The Sensory and Food Quality section of JFS publishes research, original and applied, related to the sensory and quality aspect of foods, beverages, ingredients, and so forth. Researchers considering submitting manuscripts or initiating research with intent of submitting to this section should familiarize themselves with the general guidelines provided by the journal and those prepared by the Sensory Evaluation Division of IFT, below. These guidelines are intended to serve as a tutorial for authors as they prepare their manuscripts as it reflects what reviewers will be looking for as they go through the review process. Researchers not directly involved in sensory or quality testing are well advised to consult with associates in these fields and/or read current texts cited in the aforementioned guidelines.
For manuscripts focused on sensory quality, authors must be sure that their manuscripts not only include the basic required elements (title page, abstract, introduction, objective(s), materials and methods, results and discussion, and conclusions), but give particular attention to defining what is meant by “quality” as used in their research. Too often authors assume that reviewers and interested readers know what is meant without actually defining it. Too often, researchers provide many pages of text describing product preparation and handling but only 2 or 3 lines of text about the sensory test on which the results and conclusions are based. Requirements such as a detailed description of the participating subjects including the selection criteria and the number of subjects and how and why they were chosen are essential. Similarly, details describing the sensory method, the experimental design, and the test protocol including the number of evaluations provided by each subject, the statistical treatment, and the results (means, variance measures, etc.) are necessary. To the extent necessary, original data files may be requested. Manuscripts submitted without this information have a high likelihood of being returned without review. Referencing published guidelines from organizations such as ASTM or ISO is not sufficient to describe the sensory methodology employed. Editors, associate editors, and reviewers cannot be expected to evaluate the merits of your research without access to the details.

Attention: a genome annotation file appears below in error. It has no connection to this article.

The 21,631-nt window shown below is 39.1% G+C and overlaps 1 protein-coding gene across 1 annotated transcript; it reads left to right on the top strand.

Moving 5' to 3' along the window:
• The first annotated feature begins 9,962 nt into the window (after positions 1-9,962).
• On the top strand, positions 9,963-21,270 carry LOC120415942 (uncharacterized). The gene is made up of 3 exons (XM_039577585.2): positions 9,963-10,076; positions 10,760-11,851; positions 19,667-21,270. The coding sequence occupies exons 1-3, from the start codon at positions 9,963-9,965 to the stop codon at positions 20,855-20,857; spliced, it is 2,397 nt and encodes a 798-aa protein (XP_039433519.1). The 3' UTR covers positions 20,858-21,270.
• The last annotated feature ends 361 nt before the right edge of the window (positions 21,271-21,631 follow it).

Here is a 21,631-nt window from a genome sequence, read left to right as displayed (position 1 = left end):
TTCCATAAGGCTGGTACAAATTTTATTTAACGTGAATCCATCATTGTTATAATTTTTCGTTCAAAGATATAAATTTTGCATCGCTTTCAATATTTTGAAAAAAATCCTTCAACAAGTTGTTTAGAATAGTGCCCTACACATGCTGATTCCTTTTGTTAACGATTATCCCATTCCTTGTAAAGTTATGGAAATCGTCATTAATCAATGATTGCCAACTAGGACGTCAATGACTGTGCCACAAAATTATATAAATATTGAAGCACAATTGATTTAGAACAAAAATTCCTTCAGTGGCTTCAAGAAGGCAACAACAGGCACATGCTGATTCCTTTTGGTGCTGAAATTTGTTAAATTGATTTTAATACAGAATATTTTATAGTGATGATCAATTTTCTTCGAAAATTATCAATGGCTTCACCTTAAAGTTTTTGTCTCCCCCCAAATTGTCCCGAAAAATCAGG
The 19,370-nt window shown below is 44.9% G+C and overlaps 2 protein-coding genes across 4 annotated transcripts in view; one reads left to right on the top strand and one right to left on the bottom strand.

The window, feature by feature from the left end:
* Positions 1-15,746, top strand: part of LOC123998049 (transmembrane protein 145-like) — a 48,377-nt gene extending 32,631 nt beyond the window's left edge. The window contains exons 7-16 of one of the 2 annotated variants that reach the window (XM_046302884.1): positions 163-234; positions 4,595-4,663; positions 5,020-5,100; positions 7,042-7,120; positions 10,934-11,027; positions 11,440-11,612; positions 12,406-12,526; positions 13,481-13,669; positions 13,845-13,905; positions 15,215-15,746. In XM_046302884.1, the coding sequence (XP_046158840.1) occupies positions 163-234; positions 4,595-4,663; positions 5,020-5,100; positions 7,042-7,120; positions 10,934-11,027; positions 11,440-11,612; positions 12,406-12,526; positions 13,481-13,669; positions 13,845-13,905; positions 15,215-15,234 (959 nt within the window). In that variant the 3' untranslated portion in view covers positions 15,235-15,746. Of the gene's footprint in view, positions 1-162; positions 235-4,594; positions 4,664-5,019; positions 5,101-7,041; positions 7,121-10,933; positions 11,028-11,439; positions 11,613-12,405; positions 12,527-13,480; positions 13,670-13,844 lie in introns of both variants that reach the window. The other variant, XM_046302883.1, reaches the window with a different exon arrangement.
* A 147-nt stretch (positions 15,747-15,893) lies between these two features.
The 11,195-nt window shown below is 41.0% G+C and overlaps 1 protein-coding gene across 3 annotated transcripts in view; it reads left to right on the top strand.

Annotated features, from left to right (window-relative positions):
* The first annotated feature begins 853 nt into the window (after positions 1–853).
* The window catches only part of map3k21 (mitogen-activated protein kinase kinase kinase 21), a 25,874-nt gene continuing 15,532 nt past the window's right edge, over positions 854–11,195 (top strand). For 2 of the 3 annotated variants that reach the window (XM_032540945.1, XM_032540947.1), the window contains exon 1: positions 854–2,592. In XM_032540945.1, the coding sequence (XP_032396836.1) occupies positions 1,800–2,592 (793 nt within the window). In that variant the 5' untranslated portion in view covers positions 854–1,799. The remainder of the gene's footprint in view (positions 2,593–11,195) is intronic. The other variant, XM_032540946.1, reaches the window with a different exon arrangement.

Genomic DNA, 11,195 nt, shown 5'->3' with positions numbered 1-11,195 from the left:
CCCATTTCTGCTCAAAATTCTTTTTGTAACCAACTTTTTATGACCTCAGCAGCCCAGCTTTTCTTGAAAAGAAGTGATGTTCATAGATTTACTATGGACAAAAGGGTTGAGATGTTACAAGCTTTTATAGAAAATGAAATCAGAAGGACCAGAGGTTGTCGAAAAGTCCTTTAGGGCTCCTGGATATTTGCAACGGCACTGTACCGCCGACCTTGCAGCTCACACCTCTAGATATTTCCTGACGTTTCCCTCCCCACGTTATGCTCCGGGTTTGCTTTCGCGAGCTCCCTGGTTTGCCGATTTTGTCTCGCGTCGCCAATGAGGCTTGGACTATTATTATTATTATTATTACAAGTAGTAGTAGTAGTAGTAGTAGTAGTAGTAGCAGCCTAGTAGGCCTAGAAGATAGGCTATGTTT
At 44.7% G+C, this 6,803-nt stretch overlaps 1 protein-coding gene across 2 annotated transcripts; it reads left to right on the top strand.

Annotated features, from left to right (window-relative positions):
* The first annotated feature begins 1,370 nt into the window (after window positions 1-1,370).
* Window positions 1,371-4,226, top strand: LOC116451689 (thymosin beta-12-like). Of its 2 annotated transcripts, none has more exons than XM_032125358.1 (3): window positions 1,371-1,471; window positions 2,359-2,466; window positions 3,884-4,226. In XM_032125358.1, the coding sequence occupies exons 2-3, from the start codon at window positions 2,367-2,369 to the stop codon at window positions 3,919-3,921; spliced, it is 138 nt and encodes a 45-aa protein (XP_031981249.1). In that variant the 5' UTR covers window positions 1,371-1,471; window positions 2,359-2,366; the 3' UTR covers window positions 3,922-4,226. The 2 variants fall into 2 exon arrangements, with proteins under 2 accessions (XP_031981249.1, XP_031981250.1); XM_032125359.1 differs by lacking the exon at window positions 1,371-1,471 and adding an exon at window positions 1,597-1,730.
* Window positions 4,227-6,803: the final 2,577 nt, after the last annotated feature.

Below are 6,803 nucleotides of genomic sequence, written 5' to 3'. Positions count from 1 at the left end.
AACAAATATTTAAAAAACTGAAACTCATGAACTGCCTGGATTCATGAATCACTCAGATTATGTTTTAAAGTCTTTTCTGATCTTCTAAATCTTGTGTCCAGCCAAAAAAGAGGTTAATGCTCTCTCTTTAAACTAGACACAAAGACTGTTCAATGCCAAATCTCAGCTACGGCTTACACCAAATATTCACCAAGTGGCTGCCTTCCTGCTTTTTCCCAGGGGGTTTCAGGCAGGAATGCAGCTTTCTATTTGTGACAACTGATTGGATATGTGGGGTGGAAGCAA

For manuscripts focused on quality, the research may be based on results from sensory tests, consumer judgments, nutrition, and/or physical and chemical analyses. Authors need to be clear as to how they are using the word “quality” so that reviewers know the context for their review of the manuscript. Here, too, simply using the word “quality” is not sufficient. Relating sensory properties with physical, chemical, and functional properties is highly encouraged.
Guidelines for the Preparation and Review
of Papers Reporting Sensory Evaluation Data
by the IFT Sensory Evaluation Division
THE SENSORY EVALUATION DIVISION of the Institute of Food Technologists has prepared the following recommended policies and guidelines for use by authors in preparing manuscripts which include sensory information, as well as for use by reviewers when evaluating the suitability of such manuscripts for publication.
The supplementary instructions presented here are intended to help authors determine whether their work: (1) is suitable for publication in JFS, and (2) conforms to special JFS protocols, if the topic of the submitted manuscript is in one of the following areas: Engineering/Physical Properties, Foodservice, Fruits and Vegetables, Microbiology, Nutrition, Seafood, or Sensory Evaluation. These instructions were also published in J Food Sci 67(9):3553 (2002).
Materials and Methods
In addition to information on instruments, reagents, experimental methods/design, and statistical treatment of data, the following information should be provided:
1. Sensory method(s) used
- Difference/discrimination test type [threshold, absolute or recognition; paired, duo-trio, triangle, AFC, multiple sample, etc.; other (describe)]
- Descriptive Analysis test type [Flavor Profile®; Texture Profile®; QDA Method®; Spectrum®; Time-Intensity; other(describe)]
- Preference test [paired; ranking]
- Hedonic test [overall liking (9-pt hedonic scale); attribute rating; other(describe)]
- Number of subjects used
- Selection and panel management
3. Test Conditions (include relevant units for conditions)
4. Analysis (specify types; e.g., means, variance, AOV with repeated trials)
- Selection criteria [Employee\nonemployee (provide relevant details); Demographics (age, gender, if relevant), Past experience, if relevant; Skill, if known]
- Management [Informed consent statement (if appropriate); Incentives, if provided; Basis for eliminating panelists or data (describe); Other (describe)]
- Location (laboratory, central location, etc.)
- Environment controls (if relevant)
- Source (retail, pilot plant, etc.)
- Processing conditions
- Storage conditions
- Preparation methods
- Handling [Quantity, temperature, serving size]
- Order of presentation
- Number of samples evaluated per session
- Instructions to panelists (before and during test)
- Expectorating or swallowing
- Use of carriers (specify)
- Time interval between samples
- Type of scorecard (paper of direct data entry)